Sports Drink Energy Footprint
Country: United States
Date: March 2009
Is it better for the environment to buy
sports drinks in a bottle, or the powdered product?
On one hand, buying the drink mix and mixing it
yourself saves a plastic bottle and shipping of
water, but on the other hand, is the process of
making the powder more resource-intensive than the
process of making the bottled drink and shipping it?
I suppose the most environmentally-friendly option is not to buy the
sports drink in the first place, since they are really of very
But to your question: Most of the ingredients in a sports drink are
solid in the first place. These drinks contain mostly just sugar, as
well as very small amounts of several different salts, and some
colorants... all of which are solids to begin with. Therefore it seems
clear that selling the drink as powder in a foil pouch, is far more
environmentally smart choice if one must use a sports drink at all.
One way to answer your question is to look at the cost of the product to get
an idea of its environmental footprint. Pre-mixed bottled drinks cost much
more than the powders, so it is a good bet that they have a greater
'footprint'. In this case, the pre-bottle drinks cost more due to
substantially greater transportation costs. If it were highly
resource-intensive to make the powders, that would be reflected in their
pricing; mixing powders is actually a very simple and inexpensive process.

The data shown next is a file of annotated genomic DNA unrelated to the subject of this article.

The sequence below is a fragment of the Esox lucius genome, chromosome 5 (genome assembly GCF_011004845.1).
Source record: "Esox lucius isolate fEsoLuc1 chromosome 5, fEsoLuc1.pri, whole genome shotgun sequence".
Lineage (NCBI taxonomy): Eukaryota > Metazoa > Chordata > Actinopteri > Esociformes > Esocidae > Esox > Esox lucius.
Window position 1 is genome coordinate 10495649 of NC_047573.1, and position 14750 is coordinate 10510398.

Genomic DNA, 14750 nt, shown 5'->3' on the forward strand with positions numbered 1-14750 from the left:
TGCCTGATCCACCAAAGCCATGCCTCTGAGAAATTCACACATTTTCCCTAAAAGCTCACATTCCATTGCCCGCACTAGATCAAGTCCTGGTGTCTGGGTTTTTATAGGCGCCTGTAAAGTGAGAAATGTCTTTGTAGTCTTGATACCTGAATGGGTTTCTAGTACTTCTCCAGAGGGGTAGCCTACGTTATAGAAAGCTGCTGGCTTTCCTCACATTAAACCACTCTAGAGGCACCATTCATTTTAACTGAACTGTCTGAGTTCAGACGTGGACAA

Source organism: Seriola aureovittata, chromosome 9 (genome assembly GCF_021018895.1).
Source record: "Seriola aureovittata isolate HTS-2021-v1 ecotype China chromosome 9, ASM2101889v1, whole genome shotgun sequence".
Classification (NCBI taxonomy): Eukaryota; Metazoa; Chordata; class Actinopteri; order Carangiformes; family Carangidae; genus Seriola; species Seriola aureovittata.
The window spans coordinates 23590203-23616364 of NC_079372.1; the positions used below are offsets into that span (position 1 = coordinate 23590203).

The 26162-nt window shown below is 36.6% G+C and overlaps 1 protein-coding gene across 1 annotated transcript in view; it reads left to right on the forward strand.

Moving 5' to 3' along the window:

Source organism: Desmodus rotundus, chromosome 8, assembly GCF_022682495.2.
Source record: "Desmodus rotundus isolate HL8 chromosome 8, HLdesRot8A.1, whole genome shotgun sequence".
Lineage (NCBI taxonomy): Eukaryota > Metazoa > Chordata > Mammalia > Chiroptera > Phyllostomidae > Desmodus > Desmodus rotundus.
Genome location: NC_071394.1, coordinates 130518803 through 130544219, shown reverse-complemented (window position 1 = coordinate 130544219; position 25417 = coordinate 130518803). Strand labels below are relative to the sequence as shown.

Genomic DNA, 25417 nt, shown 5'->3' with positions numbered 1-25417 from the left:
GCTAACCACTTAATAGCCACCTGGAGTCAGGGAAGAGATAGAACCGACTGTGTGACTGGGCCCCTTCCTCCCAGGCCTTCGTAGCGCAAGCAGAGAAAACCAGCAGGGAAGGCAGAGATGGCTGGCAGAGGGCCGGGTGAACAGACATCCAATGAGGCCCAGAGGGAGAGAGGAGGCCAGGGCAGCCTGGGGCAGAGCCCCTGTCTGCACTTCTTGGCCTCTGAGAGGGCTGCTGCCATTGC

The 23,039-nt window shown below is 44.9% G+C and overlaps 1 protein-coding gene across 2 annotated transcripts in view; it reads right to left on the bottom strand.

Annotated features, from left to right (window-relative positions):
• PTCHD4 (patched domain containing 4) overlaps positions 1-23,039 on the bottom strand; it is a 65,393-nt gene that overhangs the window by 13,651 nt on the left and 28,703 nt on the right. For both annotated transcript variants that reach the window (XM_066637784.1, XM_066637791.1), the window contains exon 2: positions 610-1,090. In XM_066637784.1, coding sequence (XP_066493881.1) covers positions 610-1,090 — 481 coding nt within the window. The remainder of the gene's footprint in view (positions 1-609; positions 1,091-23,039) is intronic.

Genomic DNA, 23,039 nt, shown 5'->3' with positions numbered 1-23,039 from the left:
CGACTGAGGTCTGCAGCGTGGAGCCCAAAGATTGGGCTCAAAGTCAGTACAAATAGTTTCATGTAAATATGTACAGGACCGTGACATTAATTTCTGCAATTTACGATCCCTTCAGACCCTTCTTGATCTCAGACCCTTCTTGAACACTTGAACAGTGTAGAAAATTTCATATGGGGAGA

Hope this helps,
Sport drinks are typically water plus some sweeteners (often high fructose corn
syrup which is an artificially created sweetener) and perhaps some sodium, potassium,
vitamins, etc. This sweetener, which is wildly used in the US, is the subject of
some controversy about its impact on human health. Water quenches the thirst while
the sugar in the drink helps feed the muscle and delay fatigue if one is engaged in
a heavy workout. For moderate workouts, water is all that is needed, and besides, one
can add a little sugar if desired.
In as far as the environment impact is concerned, perhaps it is best to carry the
powder and mix it up with water as needed to avoid costs (fuel, pollution, bottle
production, bottling, etc.) associated with transporting what is largely packaged
water. Furthermore, disposal of plastic bottles, whether into a landfill or in a
recycled plant, has some environmental impact. Most components of the power mix
are originally in powder form, and my sense is that high fructose corn syrup liquid
can be easily dried and added to the powder mix. So, if one has access to clean
water, it seems better to carry the powder and mix as needed.
Some argue that sport drink is largely a fad and (except for people involved in long
or strenuous workout or physical exertion) clean tap water is a superior choice for
one's health and environmental impact.
Ali Khounsary, Ph.D.
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Update: June 2012